Indo-Pacific sea surface temperature dynamics play a prominent role in Asian summer monsoon variability. Two interactive climate modes of the Indo-Pacific—the El Niño/Southern Oscillation (ENSO) and the Indian Ocean dipole mode—modulate the amount of precipitation over India, in addition to precipitation over Africa, Indonesia, and Australia. However, this modulation is not spatially uniform. The precipitation in southern India is strongly forced by the Indian Ocean dipole mode and ENSO. In contrast, across northern India, encompassing the Ganges and Brahmaputra basins, the climate mode influence on precipitation is much less. Understanding the forcing of precipitation in these river basins is vital for food security and ecosystem services for over half a billion people. Using 28 years of remote sensing observations, we demonstrate that (i) the tropical west-east differential heating in the Indian Ocean influences the Ganges precipitation and (ii) the north-south differential heating in the Indian Ocean influences the Brahmaputra precipitation. The El Niño phase induces warming in the warm pool of the Indian Ocean and exerts more influence on Ganges precipitation than Brahmaputra precipitation. The analyses indicate that both the magnitude and position of the sea surface temperature anomalies in the Indian Ocean are important drivers for precipitation dynamics that can be effectively summarized using two new indices, one tuned for each basin. These new indices have the potential to aid forecasting of drought and flooding, to contextualize land cover and land use change, and to assess the regional impacts of climate change. Full article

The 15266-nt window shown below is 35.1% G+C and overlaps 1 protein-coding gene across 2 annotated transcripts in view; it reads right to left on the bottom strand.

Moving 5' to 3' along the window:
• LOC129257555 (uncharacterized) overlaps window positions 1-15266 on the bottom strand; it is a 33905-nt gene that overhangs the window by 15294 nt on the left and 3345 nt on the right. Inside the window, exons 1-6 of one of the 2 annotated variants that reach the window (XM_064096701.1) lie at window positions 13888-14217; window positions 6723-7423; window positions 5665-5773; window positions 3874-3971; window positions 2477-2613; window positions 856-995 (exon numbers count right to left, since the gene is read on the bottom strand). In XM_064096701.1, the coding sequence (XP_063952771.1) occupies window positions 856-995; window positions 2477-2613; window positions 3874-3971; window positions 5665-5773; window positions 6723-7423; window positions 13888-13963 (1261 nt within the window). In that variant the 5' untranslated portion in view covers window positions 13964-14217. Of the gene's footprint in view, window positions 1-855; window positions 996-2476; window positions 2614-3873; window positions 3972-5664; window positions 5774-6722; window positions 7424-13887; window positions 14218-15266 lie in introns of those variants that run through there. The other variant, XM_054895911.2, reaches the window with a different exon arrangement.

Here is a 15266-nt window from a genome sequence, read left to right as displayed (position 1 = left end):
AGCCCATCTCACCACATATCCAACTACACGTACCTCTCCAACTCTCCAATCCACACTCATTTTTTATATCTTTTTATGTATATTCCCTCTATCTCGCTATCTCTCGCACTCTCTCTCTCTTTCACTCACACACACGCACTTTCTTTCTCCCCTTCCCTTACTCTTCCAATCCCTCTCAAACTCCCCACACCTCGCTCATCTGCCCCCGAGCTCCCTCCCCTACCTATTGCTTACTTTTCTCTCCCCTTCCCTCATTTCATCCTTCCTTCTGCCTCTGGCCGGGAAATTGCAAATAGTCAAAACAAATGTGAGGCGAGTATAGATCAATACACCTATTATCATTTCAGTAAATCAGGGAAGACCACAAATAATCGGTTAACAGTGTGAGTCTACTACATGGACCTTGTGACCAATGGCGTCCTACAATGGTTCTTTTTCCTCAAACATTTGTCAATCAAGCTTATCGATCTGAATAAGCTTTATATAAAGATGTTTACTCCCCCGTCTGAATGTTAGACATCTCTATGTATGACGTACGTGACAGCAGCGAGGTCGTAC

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Open AccessArticle Mapping Distinct Forest Types Improves Overall Forest Identification Based on Multi-Spectral Landsat Imagery for Myanmar’s Tanintharyi Region
Remote Sens. 2016, 8(11), 882; doi:10.3390/rs8110882
Received: 31 July 2016 / Revised: 29 September 2016 / Accepted: 21 October 2016 / Published: 25 October 2016
Cited by 2 | PDF Full-text (6037 KB) | HTML Full-text | XML Full-text | Supplementary Files
Abstract
We investigated the use of multi-spectral Landsat OLI imagery for delineating mangrove, lowland evergreen, upland evergreen and mixed deciduous forest types in Myanmar’s Tanintharyi Region and estimated the extent of degraded forest for each unique forest type. We mapped a total of 16
[...] Read more.